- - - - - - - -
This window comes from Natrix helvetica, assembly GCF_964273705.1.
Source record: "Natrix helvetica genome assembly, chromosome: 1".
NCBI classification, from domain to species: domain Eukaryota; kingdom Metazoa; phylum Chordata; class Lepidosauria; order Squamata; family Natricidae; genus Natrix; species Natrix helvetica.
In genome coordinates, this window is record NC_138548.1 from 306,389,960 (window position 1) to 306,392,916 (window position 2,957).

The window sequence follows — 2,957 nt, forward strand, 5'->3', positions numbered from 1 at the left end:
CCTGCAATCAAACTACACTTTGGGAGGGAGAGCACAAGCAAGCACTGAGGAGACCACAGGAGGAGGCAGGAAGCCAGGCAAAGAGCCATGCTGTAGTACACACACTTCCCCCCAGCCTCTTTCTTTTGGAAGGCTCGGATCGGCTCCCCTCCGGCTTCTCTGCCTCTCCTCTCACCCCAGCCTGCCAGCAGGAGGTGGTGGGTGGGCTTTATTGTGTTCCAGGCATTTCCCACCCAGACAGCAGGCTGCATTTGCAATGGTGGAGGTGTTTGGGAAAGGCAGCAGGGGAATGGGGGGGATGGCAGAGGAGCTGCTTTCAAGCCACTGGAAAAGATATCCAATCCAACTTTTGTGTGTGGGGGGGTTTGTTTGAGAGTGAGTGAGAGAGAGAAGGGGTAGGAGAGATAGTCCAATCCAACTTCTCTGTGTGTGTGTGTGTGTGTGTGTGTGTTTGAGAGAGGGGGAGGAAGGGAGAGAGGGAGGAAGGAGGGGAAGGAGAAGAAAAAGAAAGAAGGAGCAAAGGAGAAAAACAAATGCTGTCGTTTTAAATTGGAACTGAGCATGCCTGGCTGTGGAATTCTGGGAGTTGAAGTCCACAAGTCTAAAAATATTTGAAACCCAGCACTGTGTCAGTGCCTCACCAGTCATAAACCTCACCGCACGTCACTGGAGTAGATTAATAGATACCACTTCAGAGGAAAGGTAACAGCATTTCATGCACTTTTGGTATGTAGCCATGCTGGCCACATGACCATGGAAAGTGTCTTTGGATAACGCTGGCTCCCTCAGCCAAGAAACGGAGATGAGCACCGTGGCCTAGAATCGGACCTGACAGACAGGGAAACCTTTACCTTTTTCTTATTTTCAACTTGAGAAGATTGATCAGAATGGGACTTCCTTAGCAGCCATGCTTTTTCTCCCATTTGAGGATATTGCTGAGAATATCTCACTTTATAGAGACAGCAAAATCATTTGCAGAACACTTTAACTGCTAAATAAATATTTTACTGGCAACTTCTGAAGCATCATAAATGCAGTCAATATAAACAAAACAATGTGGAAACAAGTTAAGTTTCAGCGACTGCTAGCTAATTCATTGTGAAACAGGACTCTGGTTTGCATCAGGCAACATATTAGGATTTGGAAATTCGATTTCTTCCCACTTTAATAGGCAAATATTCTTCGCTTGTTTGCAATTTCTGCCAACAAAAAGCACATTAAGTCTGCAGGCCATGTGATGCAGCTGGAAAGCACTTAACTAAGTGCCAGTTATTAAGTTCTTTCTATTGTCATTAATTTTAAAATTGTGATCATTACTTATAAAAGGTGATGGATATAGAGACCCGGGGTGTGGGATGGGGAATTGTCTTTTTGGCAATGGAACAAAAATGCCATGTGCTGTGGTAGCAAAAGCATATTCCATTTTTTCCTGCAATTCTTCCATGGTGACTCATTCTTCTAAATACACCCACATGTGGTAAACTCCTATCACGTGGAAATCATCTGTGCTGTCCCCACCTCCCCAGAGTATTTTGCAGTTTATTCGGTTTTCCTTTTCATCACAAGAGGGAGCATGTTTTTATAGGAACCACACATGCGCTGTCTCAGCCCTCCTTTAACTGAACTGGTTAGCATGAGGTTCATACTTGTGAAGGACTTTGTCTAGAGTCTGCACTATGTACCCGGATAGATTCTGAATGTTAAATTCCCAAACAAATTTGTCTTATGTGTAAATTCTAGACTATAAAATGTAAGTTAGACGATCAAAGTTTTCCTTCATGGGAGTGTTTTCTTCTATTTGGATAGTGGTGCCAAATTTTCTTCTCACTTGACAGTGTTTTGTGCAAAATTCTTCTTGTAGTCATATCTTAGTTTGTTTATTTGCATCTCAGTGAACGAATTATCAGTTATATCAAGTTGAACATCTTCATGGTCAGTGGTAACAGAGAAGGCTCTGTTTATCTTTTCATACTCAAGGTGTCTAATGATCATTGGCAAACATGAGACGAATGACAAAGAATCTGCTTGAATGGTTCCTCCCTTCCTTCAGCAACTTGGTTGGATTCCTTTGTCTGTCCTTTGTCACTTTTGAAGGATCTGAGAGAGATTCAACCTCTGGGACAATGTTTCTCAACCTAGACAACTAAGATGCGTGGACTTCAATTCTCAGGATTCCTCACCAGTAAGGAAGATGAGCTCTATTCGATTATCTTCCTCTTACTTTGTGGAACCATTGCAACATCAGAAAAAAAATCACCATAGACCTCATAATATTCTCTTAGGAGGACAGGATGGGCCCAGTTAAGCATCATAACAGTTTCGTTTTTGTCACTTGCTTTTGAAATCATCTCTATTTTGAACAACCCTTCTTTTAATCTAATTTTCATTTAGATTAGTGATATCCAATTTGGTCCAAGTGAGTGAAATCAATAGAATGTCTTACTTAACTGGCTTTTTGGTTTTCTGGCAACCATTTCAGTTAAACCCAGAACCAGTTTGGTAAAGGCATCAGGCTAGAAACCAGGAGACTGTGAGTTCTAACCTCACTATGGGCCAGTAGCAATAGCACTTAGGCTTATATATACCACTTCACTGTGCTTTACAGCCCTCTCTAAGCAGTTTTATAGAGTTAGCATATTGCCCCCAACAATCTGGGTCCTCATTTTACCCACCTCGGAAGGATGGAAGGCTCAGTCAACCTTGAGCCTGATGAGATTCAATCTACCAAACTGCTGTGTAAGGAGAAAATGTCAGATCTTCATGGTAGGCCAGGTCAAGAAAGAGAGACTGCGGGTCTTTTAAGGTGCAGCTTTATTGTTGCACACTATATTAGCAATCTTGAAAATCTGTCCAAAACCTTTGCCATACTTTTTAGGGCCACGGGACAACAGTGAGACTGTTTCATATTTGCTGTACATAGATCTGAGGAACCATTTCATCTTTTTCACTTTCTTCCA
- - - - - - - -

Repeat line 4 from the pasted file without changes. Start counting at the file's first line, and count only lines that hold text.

In genome coordinates, this window is record NC_138548.1 from 306,389,960 (window position 1) to 306,392,916 (window position 2,957).